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Vol. 212, No. 1, 2006
Issue release date: November 2005
Dermatology 2006;212:31–35
(DOI:10.1159/000089019)

Bullous Erysipelas: Clinical Presentation, Staphylococcal Involvement and Methicillin Resistance

Krasagakis K. · Samonis G. · Maniatakis P. · Georgala S. · Tosca A.
Departments of aDermatology and bInternal Medicine, University Hospital of Heraklion, Heraklion, and cDepartment of Dermatology, A. Sygros Hospital, National and Kapodistrian University of Athens, Athens, Greece

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Abstract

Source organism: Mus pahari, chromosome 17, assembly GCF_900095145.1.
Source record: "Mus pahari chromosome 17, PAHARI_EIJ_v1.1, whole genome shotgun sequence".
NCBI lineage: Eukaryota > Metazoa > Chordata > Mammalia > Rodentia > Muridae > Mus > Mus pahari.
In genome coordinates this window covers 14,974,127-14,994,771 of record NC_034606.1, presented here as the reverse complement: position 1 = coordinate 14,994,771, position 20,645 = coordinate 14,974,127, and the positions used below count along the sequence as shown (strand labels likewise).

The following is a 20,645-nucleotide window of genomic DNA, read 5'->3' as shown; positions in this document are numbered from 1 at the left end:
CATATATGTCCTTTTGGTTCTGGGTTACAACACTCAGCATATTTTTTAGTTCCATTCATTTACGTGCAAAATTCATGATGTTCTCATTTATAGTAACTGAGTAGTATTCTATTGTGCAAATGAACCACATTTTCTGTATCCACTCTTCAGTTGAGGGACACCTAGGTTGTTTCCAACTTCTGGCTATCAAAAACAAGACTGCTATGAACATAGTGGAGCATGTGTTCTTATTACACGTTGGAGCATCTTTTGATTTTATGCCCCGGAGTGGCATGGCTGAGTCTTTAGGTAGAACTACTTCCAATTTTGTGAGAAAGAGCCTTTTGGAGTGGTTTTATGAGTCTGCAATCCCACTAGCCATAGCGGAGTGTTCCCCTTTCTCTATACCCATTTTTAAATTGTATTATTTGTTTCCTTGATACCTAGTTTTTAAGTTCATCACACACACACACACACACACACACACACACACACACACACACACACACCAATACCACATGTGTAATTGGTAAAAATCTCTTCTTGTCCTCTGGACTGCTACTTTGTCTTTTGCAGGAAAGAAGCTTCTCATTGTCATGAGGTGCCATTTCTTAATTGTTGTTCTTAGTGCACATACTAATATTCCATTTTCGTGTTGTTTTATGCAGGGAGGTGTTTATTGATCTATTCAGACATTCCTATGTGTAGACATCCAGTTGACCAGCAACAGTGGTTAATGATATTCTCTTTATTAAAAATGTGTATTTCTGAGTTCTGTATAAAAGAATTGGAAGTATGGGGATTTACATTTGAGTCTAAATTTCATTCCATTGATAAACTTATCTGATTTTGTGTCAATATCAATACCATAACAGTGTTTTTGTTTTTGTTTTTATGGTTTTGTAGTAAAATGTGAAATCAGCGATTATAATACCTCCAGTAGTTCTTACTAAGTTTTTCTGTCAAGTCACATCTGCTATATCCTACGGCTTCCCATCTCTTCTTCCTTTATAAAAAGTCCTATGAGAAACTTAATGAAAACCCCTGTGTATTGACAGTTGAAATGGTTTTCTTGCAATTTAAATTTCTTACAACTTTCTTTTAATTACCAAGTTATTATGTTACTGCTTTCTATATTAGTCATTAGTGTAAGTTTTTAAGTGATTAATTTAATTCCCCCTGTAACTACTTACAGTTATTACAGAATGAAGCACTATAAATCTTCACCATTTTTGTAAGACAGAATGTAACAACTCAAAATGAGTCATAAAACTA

Background: Erysipelas is a bacterial infection of the dermis and hypodermis, mostly of streptococcal origin. Bullous erysipelas represents a severe form of the disease. Objective: To evaluate the clinical and microbiological characteristics and treatment of bullous erysipelas. Methods: Patients with a diagnosis of bullous erysipelas who were treated at the Department of Dermatology, University Hospital of Heraklion, Crete, Greece, between the years 1996 and 2001 were retrospectively studied. Results: Fourteen patients (11 women, 3 men) with bullous erysipelas were evaluated. The lesions were located on the legs and face in 9 and 4 patients, respectively. The median duration of disease before hospital admission was 4 days. Eight patients had fever at presentation. Local trauma and various lesions were common causes for pathogen entry. The initial empirical antibiotic treatment included intravenous β-lactams and was modified according to the sensitivities of the isolated strains. Staphylococcus aureus was isolated from 7 (50%), while S. warneri, Streptococcus pyogenes and Escherichia coli grew from the lesions of 3 other patients. Six out of 7 S. aureus strains were methicillin resistant (MRSA) but susceptible to several other non-β-lactam antibiotics such as quinolones, vancomycin, rifampicin and trimethoprim/sulfamethoxazole. Conclusion: Our findings suggest that S. aureus is frequently involved in and probably contributes in synergy with β-hemolytic streptococci to the complicated course of bullous erysipelas. The frequency of MRSA isolation suggests that β-lactam antibiotics may not be sufficient for the treatment of bullous erysipelas anymore, at least in areas with a high incidence of MRSA strains. The role of other classes of antibiotics providing adequate coverage for MRSA has to be evaluated in prospective clinical trials.



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